"It is an incredibly healthy form of exercise for adults," says dance instructor Victoria Cooper. A ballet expert with health-club chain Holmes Place, Cooper has moved to Edinburgh from London to cope with demand. "Ballet improves muscular strength, posture, suppleness, balance and co-ordination," says Cooper. "I teach ballet fusion to lots of office workers, and after a day spent sitting at a desk, the health benefits are enormous. The class I've developed combines ballet techniques and conditioning sequences in a way that makes them safe and effective irrespective of whether you have any previous experience.

"One of the main things is that you walk differently once you know the ballet basics. You hold your head up, you straighten the spine. Even if nothing else happens, that can make a person look better and thinner immediately. Men aren't so keen - and they rarely stick at it - but women are addicted once they start. Yes, it's about lunges and squats, but it has such beauty too that it can change how you feel about exercise."

Gyms are claiming that the impact of the NYC Ballet video is substantial. The Holmes Place chain has scheduled 15 sessions a week at one London branch. The exercise requires a lot more stamina and strength than flitting about looking lovely - but trainers are well aware of the fantasy attraction of the genre, too. Long, lean muscles are indeed a desirable thing - but who can resist the lure of the ballerina?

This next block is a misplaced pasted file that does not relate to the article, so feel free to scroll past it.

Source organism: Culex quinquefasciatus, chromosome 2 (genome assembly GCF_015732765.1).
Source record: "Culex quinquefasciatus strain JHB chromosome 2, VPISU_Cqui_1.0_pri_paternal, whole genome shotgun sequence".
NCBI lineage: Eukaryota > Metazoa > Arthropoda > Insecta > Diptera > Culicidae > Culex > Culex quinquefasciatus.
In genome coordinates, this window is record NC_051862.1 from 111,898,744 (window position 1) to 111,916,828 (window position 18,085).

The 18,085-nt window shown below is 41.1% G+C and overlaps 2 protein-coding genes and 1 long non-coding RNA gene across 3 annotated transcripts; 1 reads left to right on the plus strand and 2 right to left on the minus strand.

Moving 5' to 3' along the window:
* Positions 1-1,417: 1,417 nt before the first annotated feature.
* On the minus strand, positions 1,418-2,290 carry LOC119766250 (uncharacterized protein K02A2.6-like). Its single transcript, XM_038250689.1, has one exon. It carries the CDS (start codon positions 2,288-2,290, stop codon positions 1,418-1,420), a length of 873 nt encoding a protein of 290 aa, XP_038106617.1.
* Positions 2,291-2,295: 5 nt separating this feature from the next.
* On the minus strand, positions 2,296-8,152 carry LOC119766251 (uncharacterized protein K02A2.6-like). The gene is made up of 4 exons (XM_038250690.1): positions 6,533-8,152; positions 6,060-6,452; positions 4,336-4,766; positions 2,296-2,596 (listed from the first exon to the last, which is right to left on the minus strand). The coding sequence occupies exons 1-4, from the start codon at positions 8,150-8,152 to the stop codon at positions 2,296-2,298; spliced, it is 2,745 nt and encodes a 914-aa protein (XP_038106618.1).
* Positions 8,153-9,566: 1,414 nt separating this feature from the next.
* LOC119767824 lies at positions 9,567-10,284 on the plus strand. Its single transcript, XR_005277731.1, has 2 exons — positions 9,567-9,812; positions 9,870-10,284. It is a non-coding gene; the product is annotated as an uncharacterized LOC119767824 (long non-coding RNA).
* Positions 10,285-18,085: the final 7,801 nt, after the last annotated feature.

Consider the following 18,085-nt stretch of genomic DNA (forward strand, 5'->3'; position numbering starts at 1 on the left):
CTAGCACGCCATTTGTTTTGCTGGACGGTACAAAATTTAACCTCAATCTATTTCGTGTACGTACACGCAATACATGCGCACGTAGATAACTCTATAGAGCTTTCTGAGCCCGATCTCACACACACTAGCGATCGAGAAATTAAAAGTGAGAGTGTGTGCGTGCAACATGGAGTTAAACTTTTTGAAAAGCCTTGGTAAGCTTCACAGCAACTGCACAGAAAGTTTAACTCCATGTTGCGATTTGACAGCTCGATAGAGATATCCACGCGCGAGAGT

But if you're putting on a leotard for the first time in decades, isn't there going to be a depressing discrepancy between what you think can be achieved and what you are actually capable of? "Not at all," assures Cooper. "Ballet provides a low-impact, conditioning workout. You'll see a difference in your posture, balance and co-ordination and you won't be all sweaty and strained. You won't be performing a solo in Covent Garden by the end of the week, but clients are usually amazed at what they can achieve in a short space of time."

Morag Dawes, the artistic director of Dance Base - Scotland's National Centre for Dance - agrees. "Ballet provides a perfect combination of exercise and glamour. All of the movements in ballet bring memories - you remember the films and the images and think of famous dancers. It's irresistible. But it's also very effective. When you perform an arabesque, the very act of lifting the leg up at that angle squeezes the gluteus maximus in a really hard, really effective way. The muscles are stretched and lengthened. Look at Sarah Jessica Parker - she's lean, she has long muscles, she is living proof that it works and it's a life-cycle type of exercise too.

"Muscles are like chewing gum - they can be made stronger by being made compact. Then they can be stretched out all over again to be more effective and stronger every time."